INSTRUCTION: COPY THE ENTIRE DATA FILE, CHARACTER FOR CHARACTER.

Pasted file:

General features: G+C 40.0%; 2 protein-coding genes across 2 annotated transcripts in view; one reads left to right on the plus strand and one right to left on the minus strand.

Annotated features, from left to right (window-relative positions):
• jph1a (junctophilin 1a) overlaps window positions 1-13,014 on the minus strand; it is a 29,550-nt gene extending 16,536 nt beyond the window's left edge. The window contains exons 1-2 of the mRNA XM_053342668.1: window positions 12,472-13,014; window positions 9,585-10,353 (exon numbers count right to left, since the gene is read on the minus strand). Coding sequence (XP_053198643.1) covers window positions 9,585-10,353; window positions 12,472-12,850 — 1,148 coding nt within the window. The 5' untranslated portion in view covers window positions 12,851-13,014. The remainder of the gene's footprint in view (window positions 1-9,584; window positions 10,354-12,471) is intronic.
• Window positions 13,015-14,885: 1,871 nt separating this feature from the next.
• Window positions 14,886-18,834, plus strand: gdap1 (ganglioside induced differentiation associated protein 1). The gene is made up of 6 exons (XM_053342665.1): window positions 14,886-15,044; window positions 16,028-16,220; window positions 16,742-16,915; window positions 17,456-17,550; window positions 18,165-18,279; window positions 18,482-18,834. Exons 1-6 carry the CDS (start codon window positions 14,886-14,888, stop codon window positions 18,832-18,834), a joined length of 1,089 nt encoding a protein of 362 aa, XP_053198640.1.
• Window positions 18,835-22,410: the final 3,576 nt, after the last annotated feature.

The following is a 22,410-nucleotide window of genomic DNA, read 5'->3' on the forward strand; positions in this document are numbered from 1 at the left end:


General features: G+C 40.0%; 2 protein-coding genes across 2 annotated transcripts in view; one reads left to right on the plus strand and one right to left on the minus strand.

Annotated features, from left to right (window-relative positions):
• jph1a (junctophilin 1a) overlaps window positions 1-13,014 on the minus strand; it is a 29,550-nt gene extending 16,536 nt beyond the window's left edge. The window contains exons 1-2 of the mRNA XM_053342668.1: window positions 12,472-13,014; window positions 9,585-10,353 (exon numbers count right to left, since the gene is read on the minus strand). Coding sequence (XP_053198643.1) covers window positions 9,585-10,353; window positions 12,472-12,850 — 1,148 coding nt within the window. The 5' untranslated portion in view covers window positions 12,851-13,014. The remainder of the gene's footprint in view (window positions 1-9,584; window positions 10,354-12,471) is intronic.
• Window positions 13,015-14,885: 1,871 nt separating this feature from the next.
• Window positions 14,886-18,834, plus strand: gdap1 (ganglioside induced differentiation associated protein 1). The gene is made up of 6 exons (XM_053342665.1): window positions 14,886-15,044; window positions 16,028-16,220; window positions 16,742-16,915; window positions 17,456-17,550; window positions 18,165-18,279; window positions 18,482-18,834. Exons 1-6 carry the CDS (start codon window positions 14,886-14,888, stop codon window positions 18,832-18,834), a joined length of 1,089 nt encoding a protein of 362 aa, XP_053198640.1.
• Window positions 18,835-22,410: the final 3,576 nt, after the last annotated feature.

The following is a 22,410-nucleotide window of genomic DNA, read 5'->3' on the forward strand; positions in this document are numbered from 1 at the left end: